Late last Friday afternoon I was still at work in the office, waiting for the 5 o’clock whistle to sound.
It turned out to be a lovely spring day. Over lunch I had managed to slip out for a short visit to a local book store.
One of my patients had given me a voucher for a reading program that his school was sponsoring. Over a three-day period the Barnes & Noble book store had agreed to contribute 10% of each purchase to this special program to send books to students in Uganda. I ended up buying The Shack and Three Cups of Tea, both of which I’d been meaning to read for quite some time; and so contributed $3.20 toward the Uganda project.
As I sat in the back office by an open window, looking out over the expanse of wetland cloaked in bare white birches and young maples, a cacophony of spring peepers erupted. Trebles from spring song birds periodically punctuated the frenzied crescendo.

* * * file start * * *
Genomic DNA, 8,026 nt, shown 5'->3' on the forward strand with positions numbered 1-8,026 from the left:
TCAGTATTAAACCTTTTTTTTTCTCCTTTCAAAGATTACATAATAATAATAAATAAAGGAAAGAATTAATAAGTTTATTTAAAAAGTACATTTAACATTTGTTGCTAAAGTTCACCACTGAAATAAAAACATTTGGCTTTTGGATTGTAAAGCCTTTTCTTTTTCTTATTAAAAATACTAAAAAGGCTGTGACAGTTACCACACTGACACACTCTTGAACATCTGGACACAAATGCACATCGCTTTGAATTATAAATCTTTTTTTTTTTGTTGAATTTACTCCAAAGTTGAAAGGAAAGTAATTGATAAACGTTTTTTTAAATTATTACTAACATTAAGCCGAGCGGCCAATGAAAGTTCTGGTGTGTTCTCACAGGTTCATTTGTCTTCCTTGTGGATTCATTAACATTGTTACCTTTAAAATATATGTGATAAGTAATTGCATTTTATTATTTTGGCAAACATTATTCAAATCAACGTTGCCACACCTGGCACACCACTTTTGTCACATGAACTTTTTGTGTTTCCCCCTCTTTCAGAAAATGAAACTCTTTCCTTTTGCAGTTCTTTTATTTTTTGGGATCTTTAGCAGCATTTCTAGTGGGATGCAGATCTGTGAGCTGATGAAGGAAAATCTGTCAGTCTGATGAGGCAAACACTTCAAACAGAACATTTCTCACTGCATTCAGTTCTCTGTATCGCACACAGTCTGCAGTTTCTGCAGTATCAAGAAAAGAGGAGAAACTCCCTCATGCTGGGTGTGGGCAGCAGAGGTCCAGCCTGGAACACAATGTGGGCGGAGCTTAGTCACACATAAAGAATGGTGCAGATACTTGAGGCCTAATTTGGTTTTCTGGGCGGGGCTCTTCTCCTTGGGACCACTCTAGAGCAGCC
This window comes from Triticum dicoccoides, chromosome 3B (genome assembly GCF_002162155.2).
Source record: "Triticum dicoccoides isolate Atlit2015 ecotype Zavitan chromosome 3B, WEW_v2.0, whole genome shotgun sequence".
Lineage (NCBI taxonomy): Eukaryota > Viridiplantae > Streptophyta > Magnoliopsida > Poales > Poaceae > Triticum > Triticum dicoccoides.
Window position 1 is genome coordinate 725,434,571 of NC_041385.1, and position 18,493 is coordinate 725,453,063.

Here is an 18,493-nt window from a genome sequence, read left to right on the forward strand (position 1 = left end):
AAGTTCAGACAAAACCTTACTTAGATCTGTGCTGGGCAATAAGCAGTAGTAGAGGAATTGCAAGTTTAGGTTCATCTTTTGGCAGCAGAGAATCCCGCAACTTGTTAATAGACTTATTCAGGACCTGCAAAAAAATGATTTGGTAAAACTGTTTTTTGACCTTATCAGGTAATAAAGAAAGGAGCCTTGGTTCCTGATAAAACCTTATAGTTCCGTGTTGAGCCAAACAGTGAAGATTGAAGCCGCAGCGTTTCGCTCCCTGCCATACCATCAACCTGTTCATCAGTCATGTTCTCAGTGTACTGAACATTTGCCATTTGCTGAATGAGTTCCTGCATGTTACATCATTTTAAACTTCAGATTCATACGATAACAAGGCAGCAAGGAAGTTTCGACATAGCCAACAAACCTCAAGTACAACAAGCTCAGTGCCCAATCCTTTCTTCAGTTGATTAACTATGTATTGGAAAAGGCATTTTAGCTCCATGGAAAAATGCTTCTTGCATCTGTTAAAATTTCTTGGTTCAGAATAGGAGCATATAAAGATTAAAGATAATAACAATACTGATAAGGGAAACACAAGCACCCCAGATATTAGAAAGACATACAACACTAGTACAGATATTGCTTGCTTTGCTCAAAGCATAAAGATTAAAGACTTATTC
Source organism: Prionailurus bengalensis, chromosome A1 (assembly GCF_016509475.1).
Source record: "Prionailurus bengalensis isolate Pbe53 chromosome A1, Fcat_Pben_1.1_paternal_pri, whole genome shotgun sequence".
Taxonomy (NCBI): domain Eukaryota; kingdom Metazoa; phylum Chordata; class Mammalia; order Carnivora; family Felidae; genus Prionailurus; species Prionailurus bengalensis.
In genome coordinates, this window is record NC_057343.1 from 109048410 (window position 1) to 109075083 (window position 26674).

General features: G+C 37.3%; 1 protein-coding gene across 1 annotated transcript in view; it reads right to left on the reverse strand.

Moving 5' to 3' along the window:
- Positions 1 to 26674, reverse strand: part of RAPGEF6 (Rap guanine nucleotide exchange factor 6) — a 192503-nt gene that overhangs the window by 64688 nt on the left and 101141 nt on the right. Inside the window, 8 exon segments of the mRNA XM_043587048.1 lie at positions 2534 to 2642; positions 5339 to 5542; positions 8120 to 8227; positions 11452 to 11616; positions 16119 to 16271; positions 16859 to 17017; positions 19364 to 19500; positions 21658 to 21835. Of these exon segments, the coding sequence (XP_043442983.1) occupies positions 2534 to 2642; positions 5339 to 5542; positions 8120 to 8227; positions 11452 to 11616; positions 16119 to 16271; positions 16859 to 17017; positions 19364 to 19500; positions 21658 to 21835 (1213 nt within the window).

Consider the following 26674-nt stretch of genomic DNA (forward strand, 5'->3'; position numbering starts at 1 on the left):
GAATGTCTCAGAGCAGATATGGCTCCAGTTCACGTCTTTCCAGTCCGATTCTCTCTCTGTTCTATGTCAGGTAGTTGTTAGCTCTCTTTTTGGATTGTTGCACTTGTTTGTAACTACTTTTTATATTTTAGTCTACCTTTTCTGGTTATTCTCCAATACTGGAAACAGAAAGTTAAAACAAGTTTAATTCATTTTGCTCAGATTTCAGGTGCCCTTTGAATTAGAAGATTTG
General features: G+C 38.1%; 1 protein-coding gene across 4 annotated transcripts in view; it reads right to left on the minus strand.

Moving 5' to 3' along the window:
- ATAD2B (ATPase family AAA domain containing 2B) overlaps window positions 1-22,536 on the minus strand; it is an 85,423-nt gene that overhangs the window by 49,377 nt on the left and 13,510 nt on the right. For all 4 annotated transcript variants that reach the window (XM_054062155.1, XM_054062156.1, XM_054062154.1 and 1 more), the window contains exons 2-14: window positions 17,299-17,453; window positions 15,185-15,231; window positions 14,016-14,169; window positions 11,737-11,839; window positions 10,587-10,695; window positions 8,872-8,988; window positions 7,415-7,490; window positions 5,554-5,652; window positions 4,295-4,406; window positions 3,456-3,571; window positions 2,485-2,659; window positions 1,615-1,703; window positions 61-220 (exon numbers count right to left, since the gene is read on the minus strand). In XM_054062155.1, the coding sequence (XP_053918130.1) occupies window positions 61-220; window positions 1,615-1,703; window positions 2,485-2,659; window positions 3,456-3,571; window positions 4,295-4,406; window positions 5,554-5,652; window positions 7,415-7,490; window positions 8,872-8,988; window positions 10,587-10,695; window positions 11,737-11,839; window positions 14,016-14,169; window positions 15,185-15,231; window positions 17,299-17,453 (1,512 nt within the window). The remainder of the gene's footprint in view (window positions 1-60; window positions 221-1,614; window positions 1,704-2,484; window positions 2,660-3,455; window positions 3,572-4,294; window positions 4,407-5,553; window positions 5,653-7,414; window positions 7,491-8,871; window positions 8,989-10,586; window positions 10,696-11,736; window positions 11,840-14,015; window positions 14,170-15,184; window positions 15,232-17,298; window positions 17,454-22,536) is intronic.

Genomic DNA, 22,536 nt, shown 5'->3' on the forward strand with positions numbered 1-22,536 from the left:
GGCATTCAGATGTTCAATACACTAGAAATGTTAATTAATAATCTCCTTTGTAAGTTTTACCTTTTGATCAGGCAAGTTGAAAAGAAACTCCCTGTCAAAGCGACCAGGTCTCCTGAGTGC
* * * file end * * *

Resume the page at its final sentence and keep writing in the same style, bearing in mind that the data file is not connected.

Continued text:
Overhead, the sky provided a faultless blue canopy for the performance. Although lingering patches of snow had disappeared over the course of the past two weeks, the woods still seemed to be wintering over: bare trunks and grey branches, brown leaves, cinnamon sand.
Momentarily, the peepers died down to a few isolated chirps, then once again welled up into a feverish frenzy. I sat back and closed my eyes, meditating on their orchestral orations.
I look forward to the appearance of these little frogs each year. Their song ignites in me a certain undefined hope that heralds the coming of spring.